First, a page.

Explain the principle of the separation of powers found in the US Constitution.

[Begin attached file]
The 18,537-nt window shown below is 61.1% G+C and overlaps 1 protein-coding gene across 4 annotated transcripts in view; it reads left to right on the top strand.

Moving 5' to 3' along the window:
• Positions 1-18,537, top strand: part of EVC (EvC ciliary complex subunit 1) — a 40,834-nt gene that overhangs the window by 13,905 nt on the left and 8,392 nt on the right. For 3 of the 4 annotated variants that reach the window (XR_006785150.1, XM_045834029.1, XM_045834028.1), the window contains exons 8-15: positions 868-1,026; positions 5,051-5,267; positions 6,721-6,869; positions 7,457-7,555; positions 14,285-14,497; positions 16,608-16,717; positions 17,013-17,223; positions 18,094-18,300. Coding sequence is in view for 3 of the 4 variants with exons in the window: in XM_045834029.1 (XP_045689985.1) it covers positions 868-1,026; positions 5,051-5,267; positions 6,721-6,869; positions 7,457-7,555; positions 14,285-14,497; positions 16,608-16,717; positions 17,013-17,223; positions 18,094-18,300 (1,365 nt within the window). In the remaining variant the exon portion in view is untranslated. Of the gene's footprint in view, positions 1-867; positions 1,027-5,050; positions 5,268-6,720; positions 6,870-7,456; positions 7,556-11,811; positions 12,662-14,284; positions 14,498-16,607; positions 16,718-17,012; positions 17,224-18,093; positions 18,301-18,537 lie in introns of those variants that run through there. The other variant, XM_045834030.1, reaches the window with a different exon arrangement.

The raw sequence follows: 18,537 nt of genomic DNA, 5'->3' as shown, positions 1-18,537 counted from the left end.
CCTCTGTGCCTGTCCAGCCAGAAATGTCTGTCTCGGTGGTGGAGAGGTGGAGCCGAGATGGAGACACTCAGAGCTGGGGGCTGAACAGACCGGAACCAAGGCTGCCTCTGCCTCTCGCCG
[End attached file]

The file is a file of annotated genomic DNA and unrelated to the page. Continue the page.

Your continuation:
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Explain the principle of the separation of powers found in the US Constitution. The separation of powers is the main underlying principle of the US Constitution whereby political power is distributed amongst the three branches of government – the legislature, the executive and the judiciary. The branches act both independently and interdependently. The idea was originally of French political thinker Baron de Montesquieu, it was then incorporated by the Founding Fathers into the 1787 codified document. The principle was adopted by the Founding Fathers due to their fear of totalitarianism. Montesquieu argued for separation of powers in his book L’Esprit de Lois, where he stated that separation of powers will avoid tyranny ‘When the legislative and executive powers are united in the same person…there can be no liberty.’ On the contrary to the US, the UK’s powers are fused; the Prime Minister is both the executive and part of the legislature. In the US system there is also a separation of personnel, this means that no person can be a member of more than one branch at the same time. When Senator Al Gore was elected vice-president in 1992, he had to resign from the Senate. Similarly, in 2008, Barack Obama too had to resign from the Senate. In this sense, the three branches are fully disconnected. The term ‘separation of powers’ can in fact be deceptive. As the institutions are separate and not the powers. Richard Neustadt, an American political scientist specialising in the United States presidency, cleared up this perplexity in 1960. He wrote ‘The Constitutional Convention of 1787 is supposed to have created a government of ‘separated powers’. It did nothing of the sort. Rather, it created a government of separated institutions sharing powers.’ Therefore, this doctrine is best thought as one of ‘shared powers’ where the powers are shared through a series of checks and balances. This separation of power is entrenched in the first three articles of the Constitution,...
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